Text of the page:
While large dry ports with high throughput are more likely to have onsite rail access, the question is more difficult for small and medium sites, which may not have sufficient throughput for rail viability. Thus whether a new dry port development should be located with or without direct rail access is a major concern at the proposal stage. This challenge is a current concern in many developing countries experiencing a surge in dry port demand.
The aim of the latest port study by PortEconomics member Jason Monios along withYuhong Wang, and Mengjie Zhang (Ningbo University) is to develop a model that can identify at what level of demand the onsite configuration becomes the better option.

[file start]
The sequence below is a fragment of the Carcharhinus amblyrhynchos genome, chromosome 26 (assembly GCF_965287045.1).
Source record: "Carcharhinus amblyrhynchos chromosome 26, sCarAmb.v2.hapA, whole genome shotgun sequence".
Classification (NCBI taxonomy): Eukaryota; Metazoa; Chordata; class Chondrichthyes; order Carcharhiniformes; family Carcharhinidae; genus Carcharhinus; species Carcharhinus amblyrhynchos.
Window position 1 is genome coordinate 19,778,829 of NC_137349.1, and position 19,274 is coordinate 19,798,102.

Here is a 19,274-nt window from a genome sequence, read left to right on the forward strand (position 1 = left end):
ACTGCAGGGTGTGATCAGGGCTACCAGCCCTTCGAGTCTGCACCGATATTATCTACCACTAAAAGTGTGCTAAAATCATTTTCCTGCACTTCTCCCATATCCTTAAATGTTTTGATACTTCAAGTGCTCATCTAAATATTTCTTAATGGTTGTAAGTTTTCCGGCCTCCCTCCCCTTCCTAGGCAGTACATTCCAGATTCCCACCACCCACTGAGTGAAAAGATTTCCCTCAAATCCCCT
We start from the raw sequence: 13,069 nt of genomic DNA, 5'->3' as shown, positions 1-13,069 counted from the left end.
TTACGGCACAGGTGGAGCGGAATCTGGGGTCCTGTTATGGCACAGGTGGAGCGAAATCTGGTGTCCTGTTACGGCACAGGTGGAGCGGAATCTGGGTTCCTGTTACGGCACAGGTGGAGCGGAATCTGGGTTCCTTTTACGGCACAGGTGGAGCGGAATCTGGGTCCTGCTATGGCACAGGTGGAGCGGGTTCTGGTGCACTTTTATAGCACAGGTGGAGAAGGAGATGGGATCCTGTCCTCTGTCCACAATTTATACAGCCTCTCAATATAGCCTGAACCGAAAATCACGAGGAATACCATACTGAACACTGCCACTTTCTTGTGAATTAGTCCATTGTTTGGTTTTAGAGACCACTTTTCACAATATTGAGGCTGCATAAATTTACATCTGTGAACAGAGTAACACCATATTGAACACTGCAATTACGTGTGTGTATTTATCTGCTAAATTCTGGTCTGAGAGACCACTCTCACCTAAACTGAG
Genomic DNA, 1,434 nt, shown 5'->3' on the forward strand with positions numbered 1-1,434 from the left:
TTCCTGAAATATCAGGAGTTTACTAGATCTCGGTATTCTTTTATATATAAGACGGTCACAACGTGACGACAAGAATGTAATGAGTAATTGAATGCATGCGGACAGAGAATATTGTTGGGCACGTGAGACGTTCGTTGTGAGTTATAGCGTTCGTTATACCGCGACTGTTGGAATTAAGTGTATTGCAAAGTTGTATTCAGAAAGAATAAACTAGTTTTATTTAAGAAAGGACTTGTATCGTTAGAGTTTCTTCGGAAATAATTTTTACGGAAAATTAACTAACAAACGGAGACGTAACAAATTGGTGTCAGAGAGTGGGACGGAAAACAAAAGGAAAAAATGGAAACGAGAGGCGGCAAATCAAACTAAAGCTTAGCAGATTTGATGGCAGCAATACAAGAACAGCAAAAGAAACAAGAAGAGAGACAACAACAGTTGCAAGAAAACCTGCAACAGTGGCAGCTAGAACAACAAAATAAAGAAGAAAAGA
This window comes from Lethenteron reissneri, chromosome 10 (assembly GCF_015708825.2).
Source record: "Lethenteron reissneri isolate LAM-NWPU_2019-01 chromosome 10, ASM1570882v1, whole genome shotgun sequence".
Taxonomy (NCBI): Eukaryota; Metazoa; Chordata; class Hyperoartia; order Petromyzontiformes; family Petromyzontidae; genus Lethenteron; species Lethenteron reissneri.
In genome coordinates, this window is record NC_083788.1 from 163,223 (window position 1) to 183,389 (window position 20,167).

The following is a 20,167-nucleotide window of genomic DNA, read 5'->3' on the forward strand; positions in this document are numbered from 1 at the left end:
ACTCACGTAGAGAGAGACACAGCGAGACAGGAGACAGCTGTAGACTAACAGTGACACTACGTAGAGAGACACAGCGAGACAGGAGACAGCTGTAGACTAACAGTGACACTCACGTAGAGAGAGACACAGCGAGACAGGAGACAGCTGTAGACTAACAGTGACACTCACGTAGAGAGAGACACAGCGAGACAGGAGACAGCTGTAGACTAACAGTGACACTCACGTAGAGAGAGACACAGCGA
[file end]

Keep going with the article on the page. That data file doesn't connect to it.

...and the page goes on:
The model calculates the equilibrium point in total costs between onsite and offsite dry ports, which varies according to changes in land price, operational productivity and modal split. Taking China as an example case, findings suggest that the land cost plays a vital role in the decision of an onsite or offsite configuration. The modal split of the cargo using the dry port, which is greatly affected by shipping distance to seaports and shipper preference, also shows a strong effect on the decision.
The port study “Comparing onsite and offsite rail access for dry port developments – a benchmark study in China” has been published in the Research in Transportation Business & Management (volume 35) journal and the authors’ version can be downloaded here.